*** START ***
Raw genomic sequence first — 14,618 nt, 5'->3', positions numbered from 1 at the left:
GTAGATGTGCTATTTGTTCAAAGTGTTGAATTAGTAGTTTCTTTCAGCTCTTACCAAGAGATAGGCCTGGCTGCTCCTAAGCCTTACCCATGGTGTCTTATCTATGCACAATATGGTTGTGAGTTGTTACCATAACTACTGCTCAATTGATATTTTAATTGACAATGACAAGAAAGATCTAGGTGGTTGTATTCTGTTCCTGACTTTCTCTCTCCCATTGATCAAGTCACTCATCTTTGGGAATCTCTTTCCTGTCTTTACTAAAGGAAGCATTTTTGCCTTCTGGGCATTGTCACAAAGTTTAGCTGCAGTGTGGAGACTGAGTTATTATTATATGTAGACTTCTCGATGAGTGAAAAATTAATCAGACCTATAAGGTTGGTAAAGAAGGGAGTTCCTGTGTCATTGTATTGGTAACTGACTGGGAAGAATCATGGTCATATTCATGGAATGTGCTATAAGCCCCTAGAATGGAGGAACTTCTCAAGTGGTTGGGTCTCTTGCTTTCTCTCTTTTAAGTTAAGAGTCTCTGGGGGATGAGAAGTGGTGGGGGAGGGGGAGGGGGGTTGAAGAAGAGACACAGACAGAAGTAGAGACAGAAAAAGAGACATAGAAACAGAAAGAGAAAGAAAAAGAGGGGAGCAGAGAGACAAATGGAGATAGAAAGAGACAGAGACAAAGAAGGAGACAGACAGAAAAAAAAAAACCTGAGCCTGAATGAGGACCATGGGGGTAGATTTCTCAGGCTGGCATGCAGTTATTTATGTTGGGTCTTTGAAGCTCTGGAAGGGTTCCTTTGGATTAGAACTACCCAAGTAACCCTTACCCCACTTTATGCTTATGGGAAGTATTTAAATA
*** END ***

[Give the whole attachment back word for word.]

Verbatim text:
Raw genomic sequence first — 14,618 nt, 5'->3', positions numbered from 1 at the left:
GTAGATGTGCTATTTGTTCAAAGTGTTGAATTAGTAGTTTCTTTCAGCTCTTACCAAGAGATAGGCCTGGCTGCTCCTAAGCCTTACCCATGGTGTCTTATCTATGCACAATATGGTTGTGAGTTGTTACCATAACTACTGCTCAATTGATATTTTAATTGACAATGACAAGAAAGATCTAGGTGGTTGTATTCTGTTCCTGACTTTCTCTCTCCCATTGATCAAGTCACTCATCTTTGGGAATCTCTTTCCTGTCTTTACTAAAGGAAGCATTTTTGCCTTCTGGGCATTGTCACAAAGTTTAGCTGCAGTGTGGAGACTGAGTTATTATTATATGTAGACTTCTCGATGAGTGAAAAATTAATCAGACCTATAAGGTTGGTAAAGAAGGGAGTTCCTGTGTCATTGTATTGGTAACTGACTGGGAAGAATCATGGTCATATTCATGGAATGTGCTATAAGCCCCTAGAATGGAGGAACTTCTCAAGTGGTTGGGTCTCTTGCTTTCTCTCTTTTAAGTTAAGAGTCTCTGGGGGATGAGAAGTGGTGGGGGAGGGGGAGGGGGGTTGAAGAAGAGACACAGACAGAAGTAGAGACAGAAAAAGAGACATAGAAACAGAAAGAGAAAGAAAAAGAGGGGAGCAGAGAGACAAATGGAGATAGAAAGAGACAGAGACAAAGAAGGAGACAGACAGAAAAAAAAAAACCTGAGCCTGAATGAGGACCATGGGGGTAGATTTCTCAGGCTGGCATGCAGTTATTTATGTTGGGTCTTTGAAGCTCTGGAAGGGTTCCTTTGGATTAGAACTACCCAAGTAACCCTTACCCCACTTTATGCTTATGGGAAGTATTTAAATA